It is now known that up to 70% of seronegative MG patients have antibodies against the muscle specific receptor tyrosine kinase (MuSK).9,10 The extracellular segment of MuSK mediates the agrin-induced clustering of AChRs during synapse formation, and MuSK antibodies reduce the number of AChR clusters in in vitro experiments.11–13 MuSK antibodies might, therefore, reduce the number or density of AChRs thereby leading to jitter and blocking of neuromuscular transmission, but detailed SFEMG findings in seronegative patients, with or without MuSK antibodies, have not yet been reported. Moreover, antibodies to other possible muscle antigens, such as titin and ryanodine receptor (RyR), are detected in some MG patients and could have an effect on muscle function, although they have so far only been reported in patients who are seropositive.14–16

We studied clinical, electrophysiological, and immunological features of patients with seronegative MG, focusing on patterns and severity of impaired neuromuscular transmission.

METHODS

Patients

Seventy consecutive patients (22 men and 48 women; mean age 49 years) with generalised MG, seen at Chiba University Hospital, Japan, between 2000 and 2003, were studied. For diagnosis of generalised MG, we required involvement of both the ocular muscles and bulbar/limb muscles and typical fatigability, with positive response to edrophonium injection, electrophysiological evidence of a defect in neuromuscular transmission (waning on repetitive nerve stimulation test and/or increased jitter on SFEMG), or positive MuSK antibodies. Edrophonium was injected intravenously. Initially 2 mg was given. If this was tolerated and no definite improvement in strength occurred after 30 seconds another 8 mg was injected. A positive test consisted of obvious improvement in blepharoptosis and/or muscle strength, and equivocal improvement was regarded as negative. Patients with purely ocular MG were excluded.

Patients’ clinical disabilities were evaluated using the Myasthenia Gravis Foundation of America (MGFA) clinical classification.17 At the time of clinical and electrophysiological examination and antibody assays, 73% of the seropositive and 54% of the seronegative patients had not yet received thymectomy, corticosteroid treatment, or other immunosuppressive treatments. In patients receiving anticholinesterase medication, this medication was withdrawn 24 hours before the electrophysiological examination.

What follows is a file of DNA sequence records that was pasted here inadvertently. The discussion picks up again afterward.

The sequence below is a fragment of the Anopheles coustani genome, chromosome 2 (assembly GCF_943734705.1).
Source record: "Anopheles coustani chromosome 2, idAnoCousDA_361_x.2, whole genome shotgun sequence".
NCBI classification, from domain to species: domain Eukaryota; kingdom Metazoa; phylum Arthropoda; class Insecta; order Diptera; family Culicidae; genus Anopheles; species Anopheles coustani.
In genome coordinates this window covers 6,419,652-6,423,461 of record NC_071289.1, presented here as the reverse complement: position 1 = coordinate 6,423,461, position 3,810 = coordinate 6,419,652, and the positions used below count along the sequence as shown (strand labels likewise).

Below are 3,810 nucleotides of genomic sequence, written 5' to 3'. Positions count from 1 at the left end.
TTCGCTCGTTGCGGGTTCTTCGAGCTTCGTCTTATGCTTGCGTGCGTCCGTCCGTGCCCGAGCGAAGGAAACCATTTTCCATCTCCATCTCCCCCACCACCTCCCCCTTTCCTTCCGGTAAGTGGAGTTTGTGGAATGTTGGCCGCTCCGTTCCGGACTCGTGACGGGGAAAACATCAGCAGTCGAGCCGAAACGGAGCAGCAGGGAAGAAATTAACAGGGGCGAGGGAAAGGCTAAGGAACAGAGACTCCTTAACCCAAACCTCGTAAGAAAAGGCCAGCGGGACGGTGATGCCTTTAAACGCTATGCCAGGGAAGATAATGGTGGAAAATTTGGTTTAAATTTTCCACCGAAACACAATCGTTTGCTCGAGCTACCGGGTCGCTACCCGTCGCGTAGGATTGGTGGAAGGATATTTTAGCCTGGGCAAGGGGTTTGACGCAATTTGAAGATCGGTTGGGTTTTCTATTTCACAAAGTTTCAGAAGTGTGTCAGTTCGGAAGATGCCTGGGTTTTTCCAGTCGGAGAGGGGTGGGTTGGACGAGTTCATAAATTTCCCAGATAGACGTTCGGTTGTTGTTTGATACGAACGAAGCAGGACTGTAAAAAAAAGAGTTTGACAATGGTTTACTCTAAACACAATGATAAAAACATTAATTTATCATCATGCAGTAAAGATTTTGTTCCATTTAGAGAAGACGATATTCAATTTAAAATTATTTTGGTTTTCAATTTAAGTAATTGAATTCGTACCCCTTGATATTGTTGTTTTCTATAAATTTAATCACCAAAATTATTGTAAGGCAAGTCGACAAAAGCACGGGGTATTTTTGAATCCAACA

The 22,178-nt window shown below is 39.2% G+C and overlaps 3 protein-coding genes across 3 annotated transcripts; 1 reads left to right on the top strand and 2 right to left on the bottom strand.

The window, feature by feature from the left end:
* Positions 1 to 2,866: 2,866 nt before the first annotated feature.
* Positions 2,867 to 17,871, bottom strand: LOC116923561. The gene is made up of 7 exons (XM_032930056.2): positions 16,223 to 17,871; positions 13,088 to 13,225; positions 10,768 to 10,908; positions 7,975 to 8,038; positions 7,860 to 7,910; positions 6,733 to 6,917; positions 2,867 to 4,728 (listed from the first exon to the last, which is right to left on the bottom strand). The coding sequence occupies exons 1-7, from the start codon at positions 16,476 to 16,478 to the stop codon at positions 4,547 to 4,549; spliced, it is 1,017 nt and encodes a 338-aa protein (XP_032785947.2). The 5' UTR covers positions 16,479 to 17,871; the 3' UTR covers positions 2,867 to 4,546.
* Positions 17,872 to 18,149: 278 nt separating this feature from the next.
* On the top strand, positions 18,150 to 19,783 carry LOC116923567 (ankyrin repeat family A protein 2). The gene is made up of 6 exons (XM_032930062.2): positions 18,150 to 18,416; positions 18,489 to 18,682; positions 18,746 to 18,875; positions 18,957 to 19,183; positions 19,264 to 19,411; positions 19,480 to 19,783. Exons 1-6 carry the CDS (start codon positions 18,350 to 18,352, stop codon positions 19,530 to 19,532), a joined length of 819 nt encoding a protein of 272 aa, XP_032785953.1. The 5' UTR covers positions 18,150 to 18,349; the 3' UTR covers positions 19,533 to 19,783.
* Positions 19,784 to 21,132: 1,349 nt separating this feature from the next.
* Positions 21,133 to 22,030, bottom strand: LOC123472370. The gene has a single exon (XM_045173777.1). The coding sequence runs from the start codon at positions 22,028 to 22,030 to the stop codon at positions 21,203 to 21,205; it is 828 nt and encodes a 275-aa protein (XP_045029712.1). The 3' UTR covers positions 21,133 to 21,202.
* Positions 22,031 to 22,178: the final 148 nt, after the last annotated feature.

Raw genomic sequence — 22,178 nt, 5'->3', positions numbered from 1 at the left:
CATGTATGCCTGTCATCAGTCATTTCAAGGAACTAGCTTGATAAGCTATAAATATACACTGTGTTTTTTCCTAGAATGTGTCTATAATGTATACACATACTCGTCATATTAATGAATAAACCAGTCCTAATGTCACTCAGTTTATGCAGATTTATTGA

Electrophysiology

Axonal stimulating SFEMG was performed in the extensor digitorum communis (EDC) muscle by the technique described by Trontelij and Stålberg.6 Stimulation was delivered using a needle cathode (Teflon-coated monopolar steel needle, Nicolet Biomedical Japan, Tokyo, Japan) inserted into the EDC. The stimulation rate was 2 Hz when searching for optimal action potentials and 10 Hz during jitter measurements. The SFEMG electrode (Medelec SF 25–53031, London, UK) was inserted into the EDC over the area of muscle twitching. Only fibres with an amplitude greater then 0.5 mV and a rise time shorter than 0.25 ms were accepted. Special care was taken to maintain stimulus intensity above threshold throughout the jitter measurements. Stimulation, recording, and computation of the jitter were performed using a Nicolet Viking 4 EMG machine (Nicolet Biomedical Japan, Tokyo, Japan). Jitter was expressed as the mean of the absolute consecutive differences (MCD) of the latency from the stimulus to the negative peak of the muscle action potential. A series of 100 responses was acquired from each muscle fibre. Between 18 and 24 different muscle action potentials were sampled. The upper normal limits of MCD were 40 μs for individual motor endplates and 25 μs for the mean MCD of examined endplates.6